Another scandal? We have heard about so many powerful people abusing their positions to gain still more power that many suffer from scandal fatigue. But we ignore these all-too-frequent events at our peril: they raise our taxes, erode confidence in our institutions, reduce our security—and even cause bloodshed.
Peter Brown’s column “Why does U. N. get free ride in scandal?” last Friday was a welcome assault on that jaded indifference toward scandal. It sheds light on an alleged skimming of billions of dollars by Saddam Hussein and U. N. officials from the organization’s Oil for Food Program during the 12 years before the Iraqi dictator was overthrown in 2003.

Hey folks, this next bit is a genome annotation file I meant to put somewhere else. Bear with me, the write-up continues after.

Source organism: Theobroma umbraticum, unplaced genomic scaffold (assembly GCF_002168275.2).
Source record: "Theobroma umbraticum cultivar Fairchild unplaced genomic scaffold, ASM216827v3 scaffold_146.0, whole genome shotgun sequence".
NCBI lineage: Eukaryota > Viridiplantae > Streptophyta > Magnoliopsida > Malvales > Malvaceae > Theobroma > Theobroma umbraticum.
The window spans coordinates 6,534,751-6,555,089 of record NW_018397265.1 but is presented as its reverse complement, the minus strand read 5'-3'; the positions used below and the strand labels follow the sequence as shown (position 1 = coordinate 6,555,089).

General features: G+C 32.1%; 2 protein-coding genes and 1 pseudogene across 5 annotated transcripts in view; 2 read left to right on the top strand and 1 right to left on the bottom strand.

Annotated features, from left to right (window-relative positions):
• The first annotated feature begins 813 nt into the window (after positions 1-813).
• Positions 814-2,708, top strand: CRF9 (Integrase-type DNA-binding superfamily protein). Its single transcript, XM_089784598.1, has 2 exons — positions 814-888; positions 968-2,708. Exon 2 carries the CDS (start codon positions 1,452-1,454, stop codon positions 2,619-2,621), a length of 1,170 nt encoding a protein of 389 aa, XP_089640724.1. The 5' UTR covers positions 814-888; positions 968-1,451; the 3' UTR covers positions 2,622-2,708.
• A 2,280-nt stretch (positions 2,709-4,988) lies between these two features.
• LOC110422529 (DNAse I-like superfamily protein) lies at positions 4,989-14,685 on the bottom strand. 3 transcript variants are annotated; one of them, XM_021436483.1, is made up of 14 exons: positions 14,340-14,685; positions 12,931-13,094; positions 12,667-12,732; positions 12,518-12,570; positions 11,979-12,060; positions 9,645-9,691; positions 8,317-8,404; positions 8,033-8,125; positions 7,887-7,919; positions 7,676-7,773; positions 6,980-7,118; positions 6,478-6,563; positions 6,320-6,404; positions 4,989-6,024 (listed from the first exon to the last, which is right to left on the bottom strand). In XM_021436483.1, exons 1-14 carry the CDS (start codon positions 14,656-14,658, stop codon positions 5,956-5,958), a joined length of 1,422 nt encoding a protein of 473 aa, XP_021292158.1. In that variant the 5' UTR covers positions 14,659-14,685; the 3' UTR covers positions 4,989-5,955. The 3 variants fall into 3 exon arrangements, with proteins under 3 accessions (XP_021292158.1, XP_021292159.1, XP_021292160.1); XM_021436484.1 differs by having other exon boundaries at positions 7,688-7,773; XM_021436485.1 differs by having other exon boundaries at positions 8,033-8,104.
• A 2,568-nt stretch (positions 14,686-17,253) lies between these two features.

If true, this is outrageous. And while we learn about the scandal, we also need to understand its contexts.